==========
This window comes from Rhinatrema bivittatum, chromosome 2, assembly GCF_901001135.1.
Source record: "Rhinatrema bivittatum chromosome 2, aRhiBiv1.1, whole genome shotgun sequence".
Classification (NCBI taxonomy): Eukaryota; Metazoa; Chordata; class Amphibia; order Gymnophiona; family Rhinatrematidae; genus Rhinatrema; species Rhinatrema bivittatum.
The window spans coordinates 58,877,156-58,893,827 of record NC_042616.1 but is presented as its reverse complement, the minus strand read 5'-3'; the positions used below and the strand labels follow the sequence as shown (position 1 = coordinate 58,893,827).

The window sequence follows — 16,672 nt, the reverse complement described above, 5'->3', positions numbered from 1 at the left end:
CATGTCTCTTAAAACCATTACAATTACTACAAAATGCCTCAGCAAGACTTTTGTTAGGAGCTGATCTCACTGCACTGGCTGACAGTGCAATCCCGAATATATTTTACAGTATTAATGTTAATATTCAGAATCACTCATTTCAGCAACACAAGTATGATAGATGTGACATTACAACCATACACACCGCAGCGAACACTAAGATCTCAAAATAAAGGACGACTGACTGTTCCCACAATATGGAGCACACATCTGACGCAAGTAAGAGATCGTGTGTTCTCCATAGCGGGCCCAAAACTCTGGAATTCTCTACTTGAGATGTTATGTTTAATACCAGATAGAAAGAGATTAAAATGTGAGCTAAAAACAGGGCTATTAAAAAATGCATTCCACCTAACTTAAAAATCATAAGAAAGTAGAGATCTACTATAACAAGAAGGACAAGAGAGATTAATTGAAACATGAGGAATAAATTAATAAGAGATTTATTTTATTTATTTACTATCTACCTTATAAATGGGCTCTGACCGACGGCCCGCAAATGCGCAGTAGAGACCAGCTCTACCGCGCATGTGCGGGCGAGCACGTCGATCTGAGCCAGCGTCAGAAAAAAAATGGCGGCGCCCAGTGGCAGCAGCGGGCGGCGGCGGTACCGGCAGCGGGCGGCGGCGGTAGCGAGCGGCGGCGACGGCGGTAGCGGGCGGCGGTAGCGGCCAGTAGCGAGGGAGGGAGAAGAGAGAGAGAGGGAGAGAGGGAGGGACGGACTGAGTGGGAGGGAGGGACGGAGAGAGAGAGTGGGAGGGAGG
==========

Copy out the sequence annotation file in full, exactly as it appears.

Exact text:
This window comes from Rhinatrema bivittatum, chromosome 2, assembly GCF_901001135.1.
Source record: "Rhinatrema bivittatum chromosome 2, aRhiBiv1.1, whole genome shotgun sequence".
Classification (NCBI taxonomy): Eukaryota; Metazoa; Chordata; class Amphibia; order Gymnophiona; family Rhinatrematidae; genus Rhinatrema; species Rhinatrema bivittatum.
The window spans coordinates 58,877,156-58,893,827 of record NC_042616.1 but is presented as its reverse complement, the minus strand read 5'-3'; the positions used below and the strand labels follow the sequence as shown (position 1 = coordinate 58,893,827).

The window sequence follows — 16,672 nt, the reverse complement described above, 5'->3', positions numbered from 1 at the left end:
CATGTCTCTTAAAACCATTACAATTACTACAAAATGCCTCAGCAAGACTTTTGTTAGGAGCTGATCTCACTGCACTGGCTGACAGTGCAATCCCGAATATATTTTACAGTATTAATGTTAATATTCAGAATCACTCATTTCAGCAACACAAGTATGATAGATGTGACATTACAACCATACACACCGCAGCGAACACTAAGATCTCAAAATAAAGGACGACTGACTGTTCCCACAATATGGAGCACACATCTGACGCAAGTAAGAGATCGTGTGTTCTCCATAGCGGGCCCAAAACTCTGGAATTCTCTACTTGAGATGTTATGTTTAATACCAGATAGAAAGAGATTAAAATGTGAGCTAAAAACAGGGCTATTAAAAAATGCATTCCACCTAACTTAAAAATCATAAGAAAGTAGAGATCTACTATAACAAGAAGGACAAGAGAGATTAATTGAAACATGAGGAATAAATTAATAAGAGATTTATTTTATTTATTTACTATCTACCTTATAAATGGGCTCTGACCGACGGCCCGCAAATGCGCAGTAGAGACCAGCTCTACCGCGCATGTGCGGGCGAGCACGTCGATCTGAGCCAGCGTCAGAAAAAAAATGGCGGCGCCCAGTGGCAGCAGCGGGCGGCGGCGGTACCGGCAGCGGGCGGCGGCGGTAGCGAGCGGCGGCGACGGCGGTAGCGGGCGGCGGTAGCGGCCAGTAGCGAGGGAGGGAGAAGAGAGAGAGAGGGAGAGAGGGAGGGACGGACTGAGTGGGAGGGAGGGACGGAGAGAGAGAGTGGGAGGGAGG